Of course, the smell is amazing. And having the opportunity of sitting down at the table with people you’ve just met, is surprising. Life goes easy there. No rush, no worries. It’s simply time to sit back and relax. Calpan residents are there to take good care of you.

When the delicious meal is over, it’s time to go for a nice walk, and the farmers’ market is right there to surprise all people  -particularly those, like me, coming from the big cities- with their incredibly fresh produce, hand-made tortillas and all sort of Mexican snacks.

Then you see smiles all around. People in Calpan feel happy and proud to show visitors their hard work, from a complete year in which they have taken care of their fields.


And then, when the afternoon turns into sunset, the culinary adventure ends. However, the pleasant experience has come here to stay for a long time!


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Want to read more about culinary trips? Check this post written by Jane Isaac, about The Markets Of The Dordogne, in France. And once you’re there, why not read her other posts about books!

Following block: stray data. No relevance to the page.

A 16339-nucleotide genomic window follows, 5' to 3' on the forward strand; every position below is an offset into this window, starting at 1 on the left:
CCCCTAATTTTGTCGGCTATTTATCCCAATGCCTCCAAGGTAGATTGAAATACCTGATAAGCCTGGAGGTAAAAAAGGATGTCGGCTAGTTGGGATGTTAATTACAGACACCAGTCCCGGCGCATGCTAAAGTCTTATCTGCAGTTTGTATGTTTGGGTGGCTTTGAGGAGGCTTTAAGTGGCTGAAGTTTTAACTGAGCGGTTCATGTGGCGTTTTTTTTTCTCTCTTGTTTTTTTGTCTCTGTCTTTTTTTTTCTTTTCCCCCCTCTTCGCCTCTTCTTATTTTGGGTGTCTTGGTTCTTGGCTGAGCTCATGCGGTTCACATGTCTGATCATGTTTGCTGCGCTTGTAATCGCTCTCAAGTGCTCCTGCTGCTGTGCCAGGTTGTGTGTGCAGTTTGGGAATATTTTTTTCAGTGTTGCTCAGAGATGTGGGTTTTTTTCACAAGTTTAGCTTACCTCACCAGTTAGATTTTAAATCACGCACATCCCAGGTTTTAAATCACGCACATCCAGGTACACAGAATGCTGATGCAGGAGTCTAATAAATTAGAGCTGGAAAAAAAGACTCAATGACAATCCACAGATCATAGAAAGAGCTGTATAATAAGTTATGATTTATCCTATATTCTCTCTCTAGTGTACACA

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Weekly Photo: Connected

By Nora Vasconcelos



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In response to The Daily Post’s writing prompt: “Connected.”

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Weekly Photo: From Every Angle

By Nora Vasconcelos


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In response to The Daily Post’s weekly photo challenge: “From Every Angle.”

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What makes a good day

By Nora Vasconcelos

This Friday The Daily Post’s writing prompt asked us to describe with photos “a good day

Having this in mind, I chose a number of picks I recently took during a day trip to the countryside that is just a couple of hours away from the Mexican capital.

There, I was amazed by all this greenness, the calm, the fresh air, and all the wild plants that grow in this fields along with the corn, the herbs and the vegetables.

The blue sky and the sunshine were the perfect addition to this wonderful day.


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In response to The Daily Post’s writing prompt: “Today Was a Good Day.”

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Weekly Photo: Beneath my feet

By Nora Vasconcelos



*In response to The Daily Post’s writing prompt: “Beneath Your Feet.”